The government plans to restructure the debt of state electricity boards (SEBs) and power distribution companies. However, the details of the package have not been disclosed. The rate increases some states have announced would also improve the liquidity of these SEBs, though not substantially.
The plan to restructure debts is over and above the proposal to revamp short-term debt of Rs 1,20,000 crore of these entities.
Several estimates and figures on the size of the debt have been doing the rounds. While a section of analysts say the collective debt of SEBs and power distribution companies stands at about Rs 5,00,000 crore, analysts at Standard and Poor’s (S&P) say the power sector’s current debt is seven per cent of the banking sector’s outstanding loans. This, in absolute terms, adds up to Rs 3,30,000 crore. Distribution companies account for 25 per cent of this debt.
The government’s plan proposes to restructure only a part of the loans to distribution companies. Half the loans to these companies would be transferred to the respective state government, for which the distributing companies would issue bonds. The companies would have to service only the interest on revamped loans, while state governments would service interest on the bonds. Banks and financial institutions may reschedule the rest of the loans, with a moratorium of up to three years on repayment of the principal amount, according to an S&P report.
Under the scheme, distribution companies could be asked to reduce transmission and distribution losses and raise rates, if required. S&P believes at six cents a unit, India has the lowest power rate in Asia and, therefore, there’s room for more rises.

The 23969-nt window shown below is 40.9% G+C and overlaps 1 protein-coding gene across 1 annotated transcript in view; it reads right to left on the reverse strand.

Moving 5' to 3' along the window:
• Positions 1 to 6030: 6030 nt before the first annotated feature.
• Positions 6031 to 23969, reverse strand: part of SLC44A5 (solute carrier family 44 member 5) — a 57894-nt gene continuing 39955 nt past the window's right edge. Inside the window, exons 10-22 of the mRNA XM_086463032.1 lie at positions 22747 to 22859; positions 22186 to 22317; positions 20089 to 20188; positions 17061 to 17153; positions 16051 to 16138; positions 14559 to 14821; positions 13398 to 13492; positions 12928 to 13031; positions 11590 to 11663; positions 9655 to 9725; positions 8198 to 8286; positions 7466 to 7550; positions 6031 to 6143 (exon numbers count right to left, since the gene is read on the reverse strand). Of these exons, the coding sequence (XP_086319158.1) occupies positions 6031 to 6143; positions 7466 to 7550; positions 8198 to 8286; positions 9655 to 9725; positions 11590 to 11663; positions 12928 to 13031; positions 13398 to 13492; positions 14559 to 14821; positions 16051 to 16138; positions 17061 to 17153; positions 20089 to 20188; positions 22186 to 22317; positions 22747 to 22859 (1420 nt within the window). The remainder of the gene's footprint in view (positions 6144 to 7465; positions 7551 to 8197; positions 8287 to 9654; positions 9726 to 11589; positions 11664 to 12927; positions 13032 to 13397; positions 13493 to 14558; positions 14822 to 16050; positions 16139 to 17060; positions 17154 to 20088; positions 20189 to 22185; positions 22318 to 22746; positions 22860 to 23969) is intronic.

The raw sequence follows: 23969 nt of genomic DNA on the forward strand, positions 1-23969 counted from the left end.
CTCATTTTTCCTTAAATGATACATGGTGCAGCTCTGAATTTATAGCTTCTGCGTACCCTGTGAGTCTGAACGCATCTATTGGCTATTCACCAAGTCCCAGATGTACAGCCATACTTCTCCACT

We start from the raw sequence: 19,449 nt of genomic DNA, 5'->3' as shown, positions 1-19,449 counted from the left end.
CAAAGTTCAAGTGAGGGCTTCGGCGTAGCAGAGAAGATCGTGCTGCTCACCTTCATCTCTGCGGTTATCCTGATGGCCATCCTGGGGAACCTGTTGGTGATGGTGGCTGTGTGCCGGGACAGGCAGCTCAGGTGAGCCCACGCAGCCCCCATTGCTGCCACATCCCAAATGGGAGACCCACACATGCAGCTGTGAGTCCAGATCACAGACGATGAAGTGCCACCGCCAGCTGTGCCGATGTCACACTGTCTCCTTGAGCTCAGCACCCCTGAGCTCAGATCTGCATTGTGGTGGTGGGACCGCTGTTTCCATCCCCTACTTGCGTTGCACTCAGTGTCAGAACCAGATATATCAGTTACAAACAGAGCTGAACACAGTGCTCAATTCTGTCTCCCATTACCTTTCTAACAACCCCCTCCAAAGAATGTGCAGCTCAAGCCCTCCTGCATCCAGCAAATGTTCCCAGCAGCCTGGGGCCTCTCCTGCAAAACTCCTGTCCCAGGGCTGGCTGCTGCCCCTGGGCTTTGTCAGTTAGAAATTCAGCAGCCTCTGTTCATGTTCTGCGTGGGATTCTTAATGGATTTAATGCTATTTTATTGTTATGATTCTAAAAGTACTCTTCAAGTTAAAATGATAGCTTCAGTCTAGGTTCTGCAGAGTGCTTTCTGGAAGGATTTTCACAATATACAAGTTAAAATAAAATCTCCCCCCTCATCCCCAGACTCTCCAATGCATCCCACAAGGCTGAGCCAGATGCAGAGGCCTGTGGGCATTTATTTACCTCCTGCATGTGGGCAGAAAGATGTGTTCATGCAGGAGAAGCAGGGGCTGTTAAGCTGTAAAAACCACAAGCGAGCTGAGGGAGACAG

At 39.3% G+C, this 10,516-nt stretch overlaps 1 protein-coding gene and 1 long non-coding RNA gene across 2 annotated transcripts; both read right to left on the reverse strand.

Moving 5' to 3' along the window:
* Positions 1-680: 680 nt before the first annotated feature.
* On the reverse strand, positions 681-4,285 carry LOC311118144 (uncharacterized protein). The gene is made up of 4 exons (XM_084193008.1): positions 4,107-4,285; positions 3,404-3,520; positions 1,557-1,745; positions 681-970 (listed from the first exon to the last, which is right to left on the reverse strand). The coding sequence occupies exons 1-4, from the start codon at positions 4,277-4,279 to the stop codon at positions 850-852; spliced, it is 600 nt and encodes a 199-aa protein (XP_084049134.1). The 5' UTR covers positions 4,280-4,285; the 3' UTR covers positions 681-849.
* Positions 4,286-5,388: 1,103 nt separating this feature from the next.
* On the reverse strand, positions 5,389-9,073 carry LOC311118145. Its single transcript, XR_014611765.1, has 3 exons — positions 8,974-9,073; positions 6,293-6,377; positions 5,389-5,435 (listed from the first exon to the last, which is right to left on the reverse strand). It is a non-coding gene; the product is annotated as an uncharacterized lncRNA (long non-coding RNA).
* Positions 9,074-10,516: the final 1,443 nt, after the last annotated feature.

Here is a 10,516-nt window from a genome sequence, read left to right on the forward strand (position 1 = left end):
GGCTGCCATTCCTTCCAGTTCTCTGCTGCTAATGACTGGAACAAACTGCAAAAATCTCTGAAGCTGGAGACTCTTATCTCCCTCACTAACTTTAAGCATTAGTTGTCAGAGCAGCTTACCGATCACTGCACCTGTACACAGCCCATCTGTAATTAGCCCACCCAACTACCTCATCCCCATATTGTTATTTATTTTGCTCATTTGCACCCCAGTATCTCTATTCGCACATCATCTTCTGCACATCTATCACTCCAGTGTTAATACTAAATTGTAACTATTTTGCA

However, not many analysts believe this plan would work, as this would only offer stressed power entities a temporary reprieve. Despite debt restructuring, some SEBs continue to borrow money.
Analysts say as long as these entities borrow, their cashflow is under pressure. For the financial health of the power sector to improve, the tariff regime has to become more transparent and the practice of giving subsidies and distributing free power has to end. With several states heading for elections next year and the general elections merely a year and a half away, the government is unlikely to do away with free power. This means banks would continue to take a hit on these assets and stress for these entities would start piling up, yet again.